3) I’m appearing at more Sci-Fi/Fantasy events in 2015, and less general fiction events. I need to connect with the people who I huddled with at the lunch table in middle school. My tribe. My herd. My nerd herd. 4) Writers are supposedly the product of a vivid, often tormented existence. For your consideration, I present the following and ask you, does this look like a face that knew torment? With that hair? No. Now hand me my hair gel and give me some room to grow.
5) Now that you’ve recovered form your laughter, allow me to tell you about what’s new with my books. There’s a new boxed set available, and two new books coming soon. Book five of The Fearless will be available in March, but before that, my new series starts. Do you like dragons? Do you hate civilization? Well, I have the book for you. Banshee is the first novel in my post-apocalyptic dragon series. Check out the first teaser:
6) Merry Christmas, Happy Hanukkah, Joyous Yule, and may your new year be bright and warm. Thanks for visiting throughout the year, and we’ll start the Outlander blog as soon as the next episode is onscreen. I’m like many of you ( I think) in that casting Bree and Roger is a major concern of mine. We shall see! Thanks for spreading the word about my series, and I look forward to our next time together. Cheers! Terry Terry’s Books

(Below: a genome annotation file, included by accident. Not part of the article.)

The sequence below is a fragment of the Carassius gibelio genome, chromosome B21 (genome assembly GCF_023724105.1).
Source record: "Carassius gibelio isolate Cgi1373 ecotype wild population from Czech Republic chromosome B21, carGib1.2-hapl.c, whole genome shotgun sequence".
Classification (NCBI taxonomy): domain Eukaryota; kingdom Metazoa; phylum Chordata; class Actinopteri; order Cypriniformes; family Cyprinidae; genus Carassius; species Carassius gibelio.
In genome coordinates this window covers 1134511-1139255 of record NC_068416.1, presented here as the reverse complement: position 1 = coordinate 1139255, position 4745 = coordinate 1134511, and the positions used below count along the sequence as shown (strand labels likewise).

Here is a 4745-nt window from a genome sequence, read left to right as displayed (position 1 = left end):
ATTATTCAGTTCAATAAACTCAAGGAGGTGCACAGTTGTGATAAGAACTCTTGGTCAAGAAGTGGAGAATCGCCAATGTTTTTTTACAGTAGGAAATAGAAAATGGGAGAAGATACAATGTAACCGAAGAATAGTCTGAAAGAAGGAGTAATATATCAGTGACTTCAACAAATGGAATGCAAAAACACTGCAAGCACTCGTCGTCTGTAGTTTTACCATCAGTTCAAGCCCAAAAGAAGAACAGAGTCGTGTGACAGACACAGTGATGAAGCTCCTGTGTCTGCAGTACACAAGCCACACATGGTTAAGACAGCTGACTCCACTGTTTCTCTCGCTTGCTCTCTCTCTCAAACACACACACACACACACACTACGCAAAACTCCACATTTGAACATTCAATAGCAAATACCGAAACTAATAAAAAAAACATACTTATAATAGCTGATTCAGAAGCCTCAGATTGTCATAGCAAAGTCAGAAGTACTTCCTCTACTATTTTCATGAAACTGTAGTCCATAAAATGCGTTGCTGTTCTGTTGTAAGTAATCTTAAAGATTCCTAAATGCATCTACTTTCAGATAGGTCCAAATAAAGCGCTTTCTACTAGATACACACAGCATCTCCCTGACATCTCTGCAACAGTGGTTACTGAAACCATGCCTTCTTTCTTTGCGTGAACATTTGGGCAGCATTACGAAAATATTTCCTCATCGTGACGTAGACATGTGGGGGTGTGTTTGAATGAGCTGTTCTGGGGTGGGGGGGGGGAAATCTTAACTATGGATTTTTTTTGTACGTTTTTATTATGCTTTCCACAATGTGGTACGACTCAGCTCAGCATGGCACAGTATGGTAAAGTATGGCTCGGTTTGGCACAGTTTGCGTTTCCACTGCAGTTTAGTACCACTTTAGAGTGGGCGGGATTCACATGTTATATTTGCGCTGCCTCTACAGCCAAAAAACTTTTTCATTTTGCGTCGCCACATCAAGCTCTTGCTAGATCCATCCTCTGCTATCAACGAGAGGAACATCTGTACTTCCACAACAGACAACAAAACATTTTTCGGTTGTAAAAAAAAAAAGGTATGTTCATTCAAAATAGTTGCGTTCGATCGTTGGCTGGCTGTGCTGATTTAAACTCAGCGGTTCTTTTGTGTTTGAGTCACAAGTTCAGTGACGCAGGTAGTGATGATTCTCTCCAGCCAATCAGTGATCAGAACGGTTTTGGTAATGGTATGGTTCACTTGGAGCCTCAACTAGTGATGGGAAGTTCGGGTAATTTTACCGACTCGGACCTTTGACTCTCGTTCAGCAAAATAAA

I was able to enjoy several hours with people who love books as much as I. There were a thousand fans crowded into the venue, and the authors didn’t fail to bring their very best. I made new friends:
This is Lorie. She hugged one of the male models (not me) and then smelled her shirt, declaring it to “smell like him“. It wasn’t as creepy as it reads. Honest. She was delightful.
Her friend Cindy was my first-ever assistant. She was amazing. Cindy made certain that my table was a well-run affair, leaving me to talk books, take a few pictures with fans, and pass out chocolate fortune cookies. People like Cindy– who have an innate love of books– are solid gold.